It’s like a circle around the wealthy protecting them from everyone outside its borders. Yet if everyone banded together against the few rich and powerful, we could all have a more equitable share.
But in America, social class has been weaponized and racialized.
You’ll see some media outlets talking about demographics as if white people were in danger of losing their numerical majority in this country in the next few decades. But there’s no way it’s ever going to happen.
Today’s xenophobia is a direct response to this challenge. Some are trying to deport, displace and murder as many black and brown people as possible to preserve the status quo.
But even if that doesn’t work, whiteness will not become a minority. It will do what it has always done – incorporate some of those whom it had previously excluded to keep its position.
Certain groups of Hispanics and Latinos probably will find themselves allowed to identify as white, thereby solidifying the majority.
Because the only thing that matters is that there are some people who are “white” and the rest who are not.
Long ago, my family experienced this.
Before I was born, we got our provisional white card. And if I want, I can use it to hide behind.
I’ve been doing it most of my life.
Every white person does it.
It’s almost impossible not to do it.
How do you deny being white?
At this point, I could throw back my head and shout to the heavens, “I’M NOT WHITE!” and it wouldn’t matter.
Only in a closed environment like a school or a job or in a social media circle can you retain the stigma of appearing pale but still being other.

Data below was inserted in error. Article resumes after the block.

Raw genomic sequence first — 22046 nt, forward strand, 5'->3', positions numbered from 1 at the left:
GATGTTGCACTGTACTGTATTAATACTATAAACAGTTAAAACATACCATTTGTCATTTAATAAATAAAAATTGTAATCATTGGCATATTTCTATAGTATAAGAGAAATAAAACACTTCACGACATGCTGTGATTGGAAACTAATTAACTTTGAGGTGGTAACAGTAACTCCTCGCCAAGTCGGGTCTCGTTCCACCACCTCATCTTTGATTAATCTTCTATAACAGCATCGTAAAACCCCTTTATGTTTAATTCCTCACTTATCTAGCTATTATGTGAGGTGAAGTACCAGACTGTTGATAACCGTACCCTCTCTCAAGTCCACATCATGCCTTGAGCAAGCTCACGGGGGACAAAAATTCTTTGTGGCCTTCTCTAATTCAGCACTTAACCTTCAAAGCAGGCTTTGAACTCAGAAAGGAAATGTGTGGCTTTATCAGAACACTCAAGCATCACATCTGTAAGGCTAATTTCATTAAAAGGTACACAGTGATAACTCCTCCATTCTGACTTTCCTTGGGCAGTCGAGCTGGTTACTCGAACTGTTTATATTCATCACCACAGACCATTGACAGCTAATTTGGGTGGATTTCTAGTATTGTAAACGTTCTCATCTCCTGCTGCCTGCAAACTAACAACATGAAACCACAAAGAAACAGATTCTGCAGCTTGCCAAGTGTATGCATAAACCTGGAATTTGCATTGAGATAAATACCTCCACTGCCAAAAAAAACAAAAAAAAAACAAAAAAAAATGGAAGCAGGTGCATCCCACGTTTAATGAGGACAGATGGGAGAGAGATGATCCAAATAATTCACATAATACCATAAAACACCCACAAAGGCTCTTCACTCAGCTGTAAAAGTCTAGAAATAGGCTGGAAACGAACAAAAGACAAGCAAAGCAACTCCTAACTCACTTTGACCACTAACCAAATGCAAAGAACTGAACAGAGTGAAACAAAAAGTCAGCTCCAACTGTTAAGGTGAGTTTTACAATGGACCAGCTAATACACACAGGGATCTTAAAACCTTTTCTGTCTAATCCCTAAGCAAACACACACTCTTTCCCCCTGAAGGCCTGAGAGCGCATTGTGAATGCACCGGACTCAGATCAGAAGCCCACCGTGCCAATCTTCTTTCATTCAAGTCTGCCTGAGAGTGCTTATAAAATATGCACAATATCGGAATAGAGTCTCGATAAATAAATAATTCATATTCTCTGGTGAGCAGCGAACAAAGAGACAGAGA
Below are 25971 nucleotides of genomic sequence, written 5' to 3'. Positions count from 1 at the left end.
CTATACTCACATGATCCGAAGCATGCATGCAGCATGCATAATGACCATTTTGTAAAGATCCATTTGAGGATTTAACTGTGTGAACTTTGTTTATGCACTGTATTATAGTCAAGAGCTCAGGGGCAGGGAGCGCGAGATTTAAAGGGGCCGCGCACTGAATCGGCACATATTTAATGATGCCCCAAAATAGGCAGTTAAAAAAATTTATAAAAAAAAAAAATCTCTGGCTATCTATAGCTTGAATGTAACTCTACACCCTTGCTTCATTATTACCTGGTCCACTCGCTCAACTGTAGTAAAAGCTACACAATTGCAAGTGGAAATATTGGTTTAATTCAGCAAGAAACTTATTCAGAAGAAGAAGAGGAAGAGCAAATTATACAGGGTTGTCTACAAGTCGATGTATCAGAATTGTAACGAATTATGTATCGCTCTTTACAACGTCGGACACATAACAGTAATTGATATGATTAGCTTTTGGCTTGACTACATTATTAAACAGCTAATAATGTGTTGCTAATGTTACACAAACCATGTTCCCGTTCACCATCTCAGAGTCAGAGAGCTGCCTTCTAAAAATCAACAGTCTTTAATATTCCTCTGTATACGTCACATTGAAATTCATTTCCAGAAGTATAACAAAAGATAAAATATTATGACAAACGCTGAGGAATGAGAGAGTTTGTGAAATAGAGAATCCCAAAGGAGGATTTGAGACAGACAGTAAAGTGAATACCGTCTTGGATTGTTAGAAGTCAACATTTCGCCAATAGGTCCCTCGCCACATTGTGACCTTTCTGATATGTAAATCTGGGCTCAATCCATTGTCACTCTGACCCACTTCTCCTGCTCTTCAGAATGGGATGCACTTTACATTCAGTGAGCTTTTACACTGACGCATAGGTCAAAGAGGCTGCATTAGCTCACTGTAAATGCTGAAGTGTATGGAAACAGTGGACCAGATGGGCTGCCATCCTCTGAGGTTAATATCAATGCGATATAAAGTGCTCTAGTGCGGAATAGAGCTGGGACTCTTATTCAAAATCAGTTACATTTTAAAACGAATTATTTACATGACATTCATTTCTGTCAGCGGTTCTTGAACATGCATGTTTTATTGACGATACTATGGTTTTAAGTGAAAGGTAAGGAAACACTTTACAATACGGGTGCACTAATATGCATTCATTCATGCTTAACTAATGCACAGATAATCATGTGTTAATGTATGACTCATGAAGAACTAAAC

In everyday life, it doesn’t matter what you say, only how you appear.
I can’t shout my difference all the time. Every moment I’m quiet, I’ll still be seen as white.
It’s not personal. It’s social. It’s not something that happens among individuals. It’s a way of being seen.
The best I can do is try to use my whiteness as a tool. I can speak out against the illusion. I can stand up when people of color are being victimized. I can vote for leaders who will do something to dismantle white supremacy.
Not because I am some kind of savior, but because I know that my own freedom is tied to the freedom of those being oppressed by a system that provides me certain privileges.
But let me be clear: doing so is not the safe way to go.
In defending others you make yourself a target.
I get threats all the time from racists and Nazis of all sorts. They say they can tell just by looking at me that I’m not white at all.
The worst part is I’m not sure what I am anymore.
I don’t go to synagogue. I don’t even believe in God. But I’m Jewish enough to have been rounded up like Gramps was, so I won’t deny that identity. It’s just that I’m more than one thing.
That’s what whiteness tries to reduce you to – one thing.
I don’t want it anymore.
I’m not saying I don’t like the protection, the ability to be anonymous, the easy out.
But it’s not worth it if it has to come with the creation of an other.
I don’t want to live in a world where people of color are considered less than me and mine.
I don’t want to live in a world where they can be treated unfairly, beaten and brutalized so that I can get some special advantage.
I don’t want to live in a world where human beings are tattooed and numbered and sent to their deaths.
Because the Holocaust is not over.
As long as we allow ourselves to be white, there will be no justice for both ourselves and others.
So consider this my renunciation of whiteness – and I make it here in public.
I know that no matter what I say, I will still be seen as part of the problem. And I will still reap the rewards.
But I will use what power is given me to tear it down.
I’m burning my white card.
I know it’s a symbolic gesture. But I invite my white brothers and sisters to add theirs to the flames.
Let us make a conflagration, a pillar of fire into the sky.
Let whiteness evaporate as the smoke it is.
Let us revel in the natural hues of our faces as we watch it burn.